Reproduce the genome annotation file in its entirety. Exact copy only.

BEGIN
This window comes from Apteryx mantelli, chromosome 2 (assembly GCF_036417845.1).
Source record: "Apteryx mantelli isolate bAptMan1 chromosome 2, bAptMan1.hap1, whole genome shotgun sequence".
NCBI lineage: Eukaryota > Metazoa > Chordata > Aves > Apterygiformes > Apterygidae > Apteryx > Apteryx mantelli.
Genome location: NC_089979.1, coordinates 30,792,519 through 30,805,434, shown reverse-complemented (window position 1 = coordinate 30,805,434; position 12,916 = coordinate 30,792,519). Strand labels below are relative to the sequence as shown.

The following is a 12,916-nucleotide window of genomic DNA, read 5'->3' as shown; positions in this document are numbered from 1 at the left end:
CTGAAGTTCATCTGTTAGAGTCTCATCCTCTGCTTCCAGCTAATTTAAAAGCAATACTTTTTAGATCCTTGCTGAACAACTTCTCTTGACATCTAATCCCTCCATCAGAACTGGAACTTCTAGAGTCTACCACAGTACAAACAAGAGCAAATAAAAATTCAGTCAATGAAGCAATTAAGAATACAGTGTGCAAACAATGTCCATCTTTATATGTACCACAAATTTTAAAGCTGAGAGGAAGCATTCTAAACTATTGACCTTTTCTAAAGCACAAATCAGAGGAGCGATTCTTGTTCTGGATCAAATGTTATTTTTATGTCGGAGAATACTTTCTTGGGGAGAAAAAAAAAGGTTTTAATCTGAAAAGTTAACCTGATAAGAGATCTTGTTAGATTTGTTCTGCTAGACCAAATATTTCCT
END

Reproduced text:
This window comes from Apteryx mantelli, chromosome 2 (assembly GCF_036417845.1).
Source record: "Apteryx mantelli isolate bAptMan1 chromosome 2, bAptMan1.hap1, whole genome shotgun sequence".
NCBI lineage: Eukaryota > Metazoa > Chordata > Aves > Apterygiformes > Apterygidae > Apteryx > Apteryx mantelli.
Genome location: NC_089979.1, coordinates 30,792,519 through 30,805,434, shown reverse-complemented (window position 1 = coordinate 30,805,434; position 12,916 = coordinate 30,792,519). Strand labels below are relative to the sequence as shown.

The following is a 12,916-nucleotide window of genomic DNA, read 5'->3' as shown; positions in this document are numbered from 1 at the left end:
CTGAAGTTCATCTGTTAGAGTCTCATCCTCTGCTTCCAGCTAATTTAAAAGCAATACTTTTTAGATCCTTGCTGAACAACTTCTCTTGACATCTAATCCCTCCATCAGAACTGGAACTTCTAGAGTCTACCACAGTACAAACAAGAGCAAATAAAAATTCAGTCAATGAAGCAATTAAGAATACAGTGTGCAAACAATGTCCATCTTTATATGTACCACAAATTTTAAAGCTGAGAGGAAGCATTCTAAACTATTGACCTTTTCTAAAGCACAAATCAGAGGAGCGATTCTTGTTCTGGATCAAATGTTATTTTTATGTCGGAGAATACTTTCTTGGGGAGAAAAAAAAAGGTTTTAATCTGAAAAGTTAACCTGATAAGAGATCTTGTTAGATTTGTTCTGCTAGACCAAATATTTCCT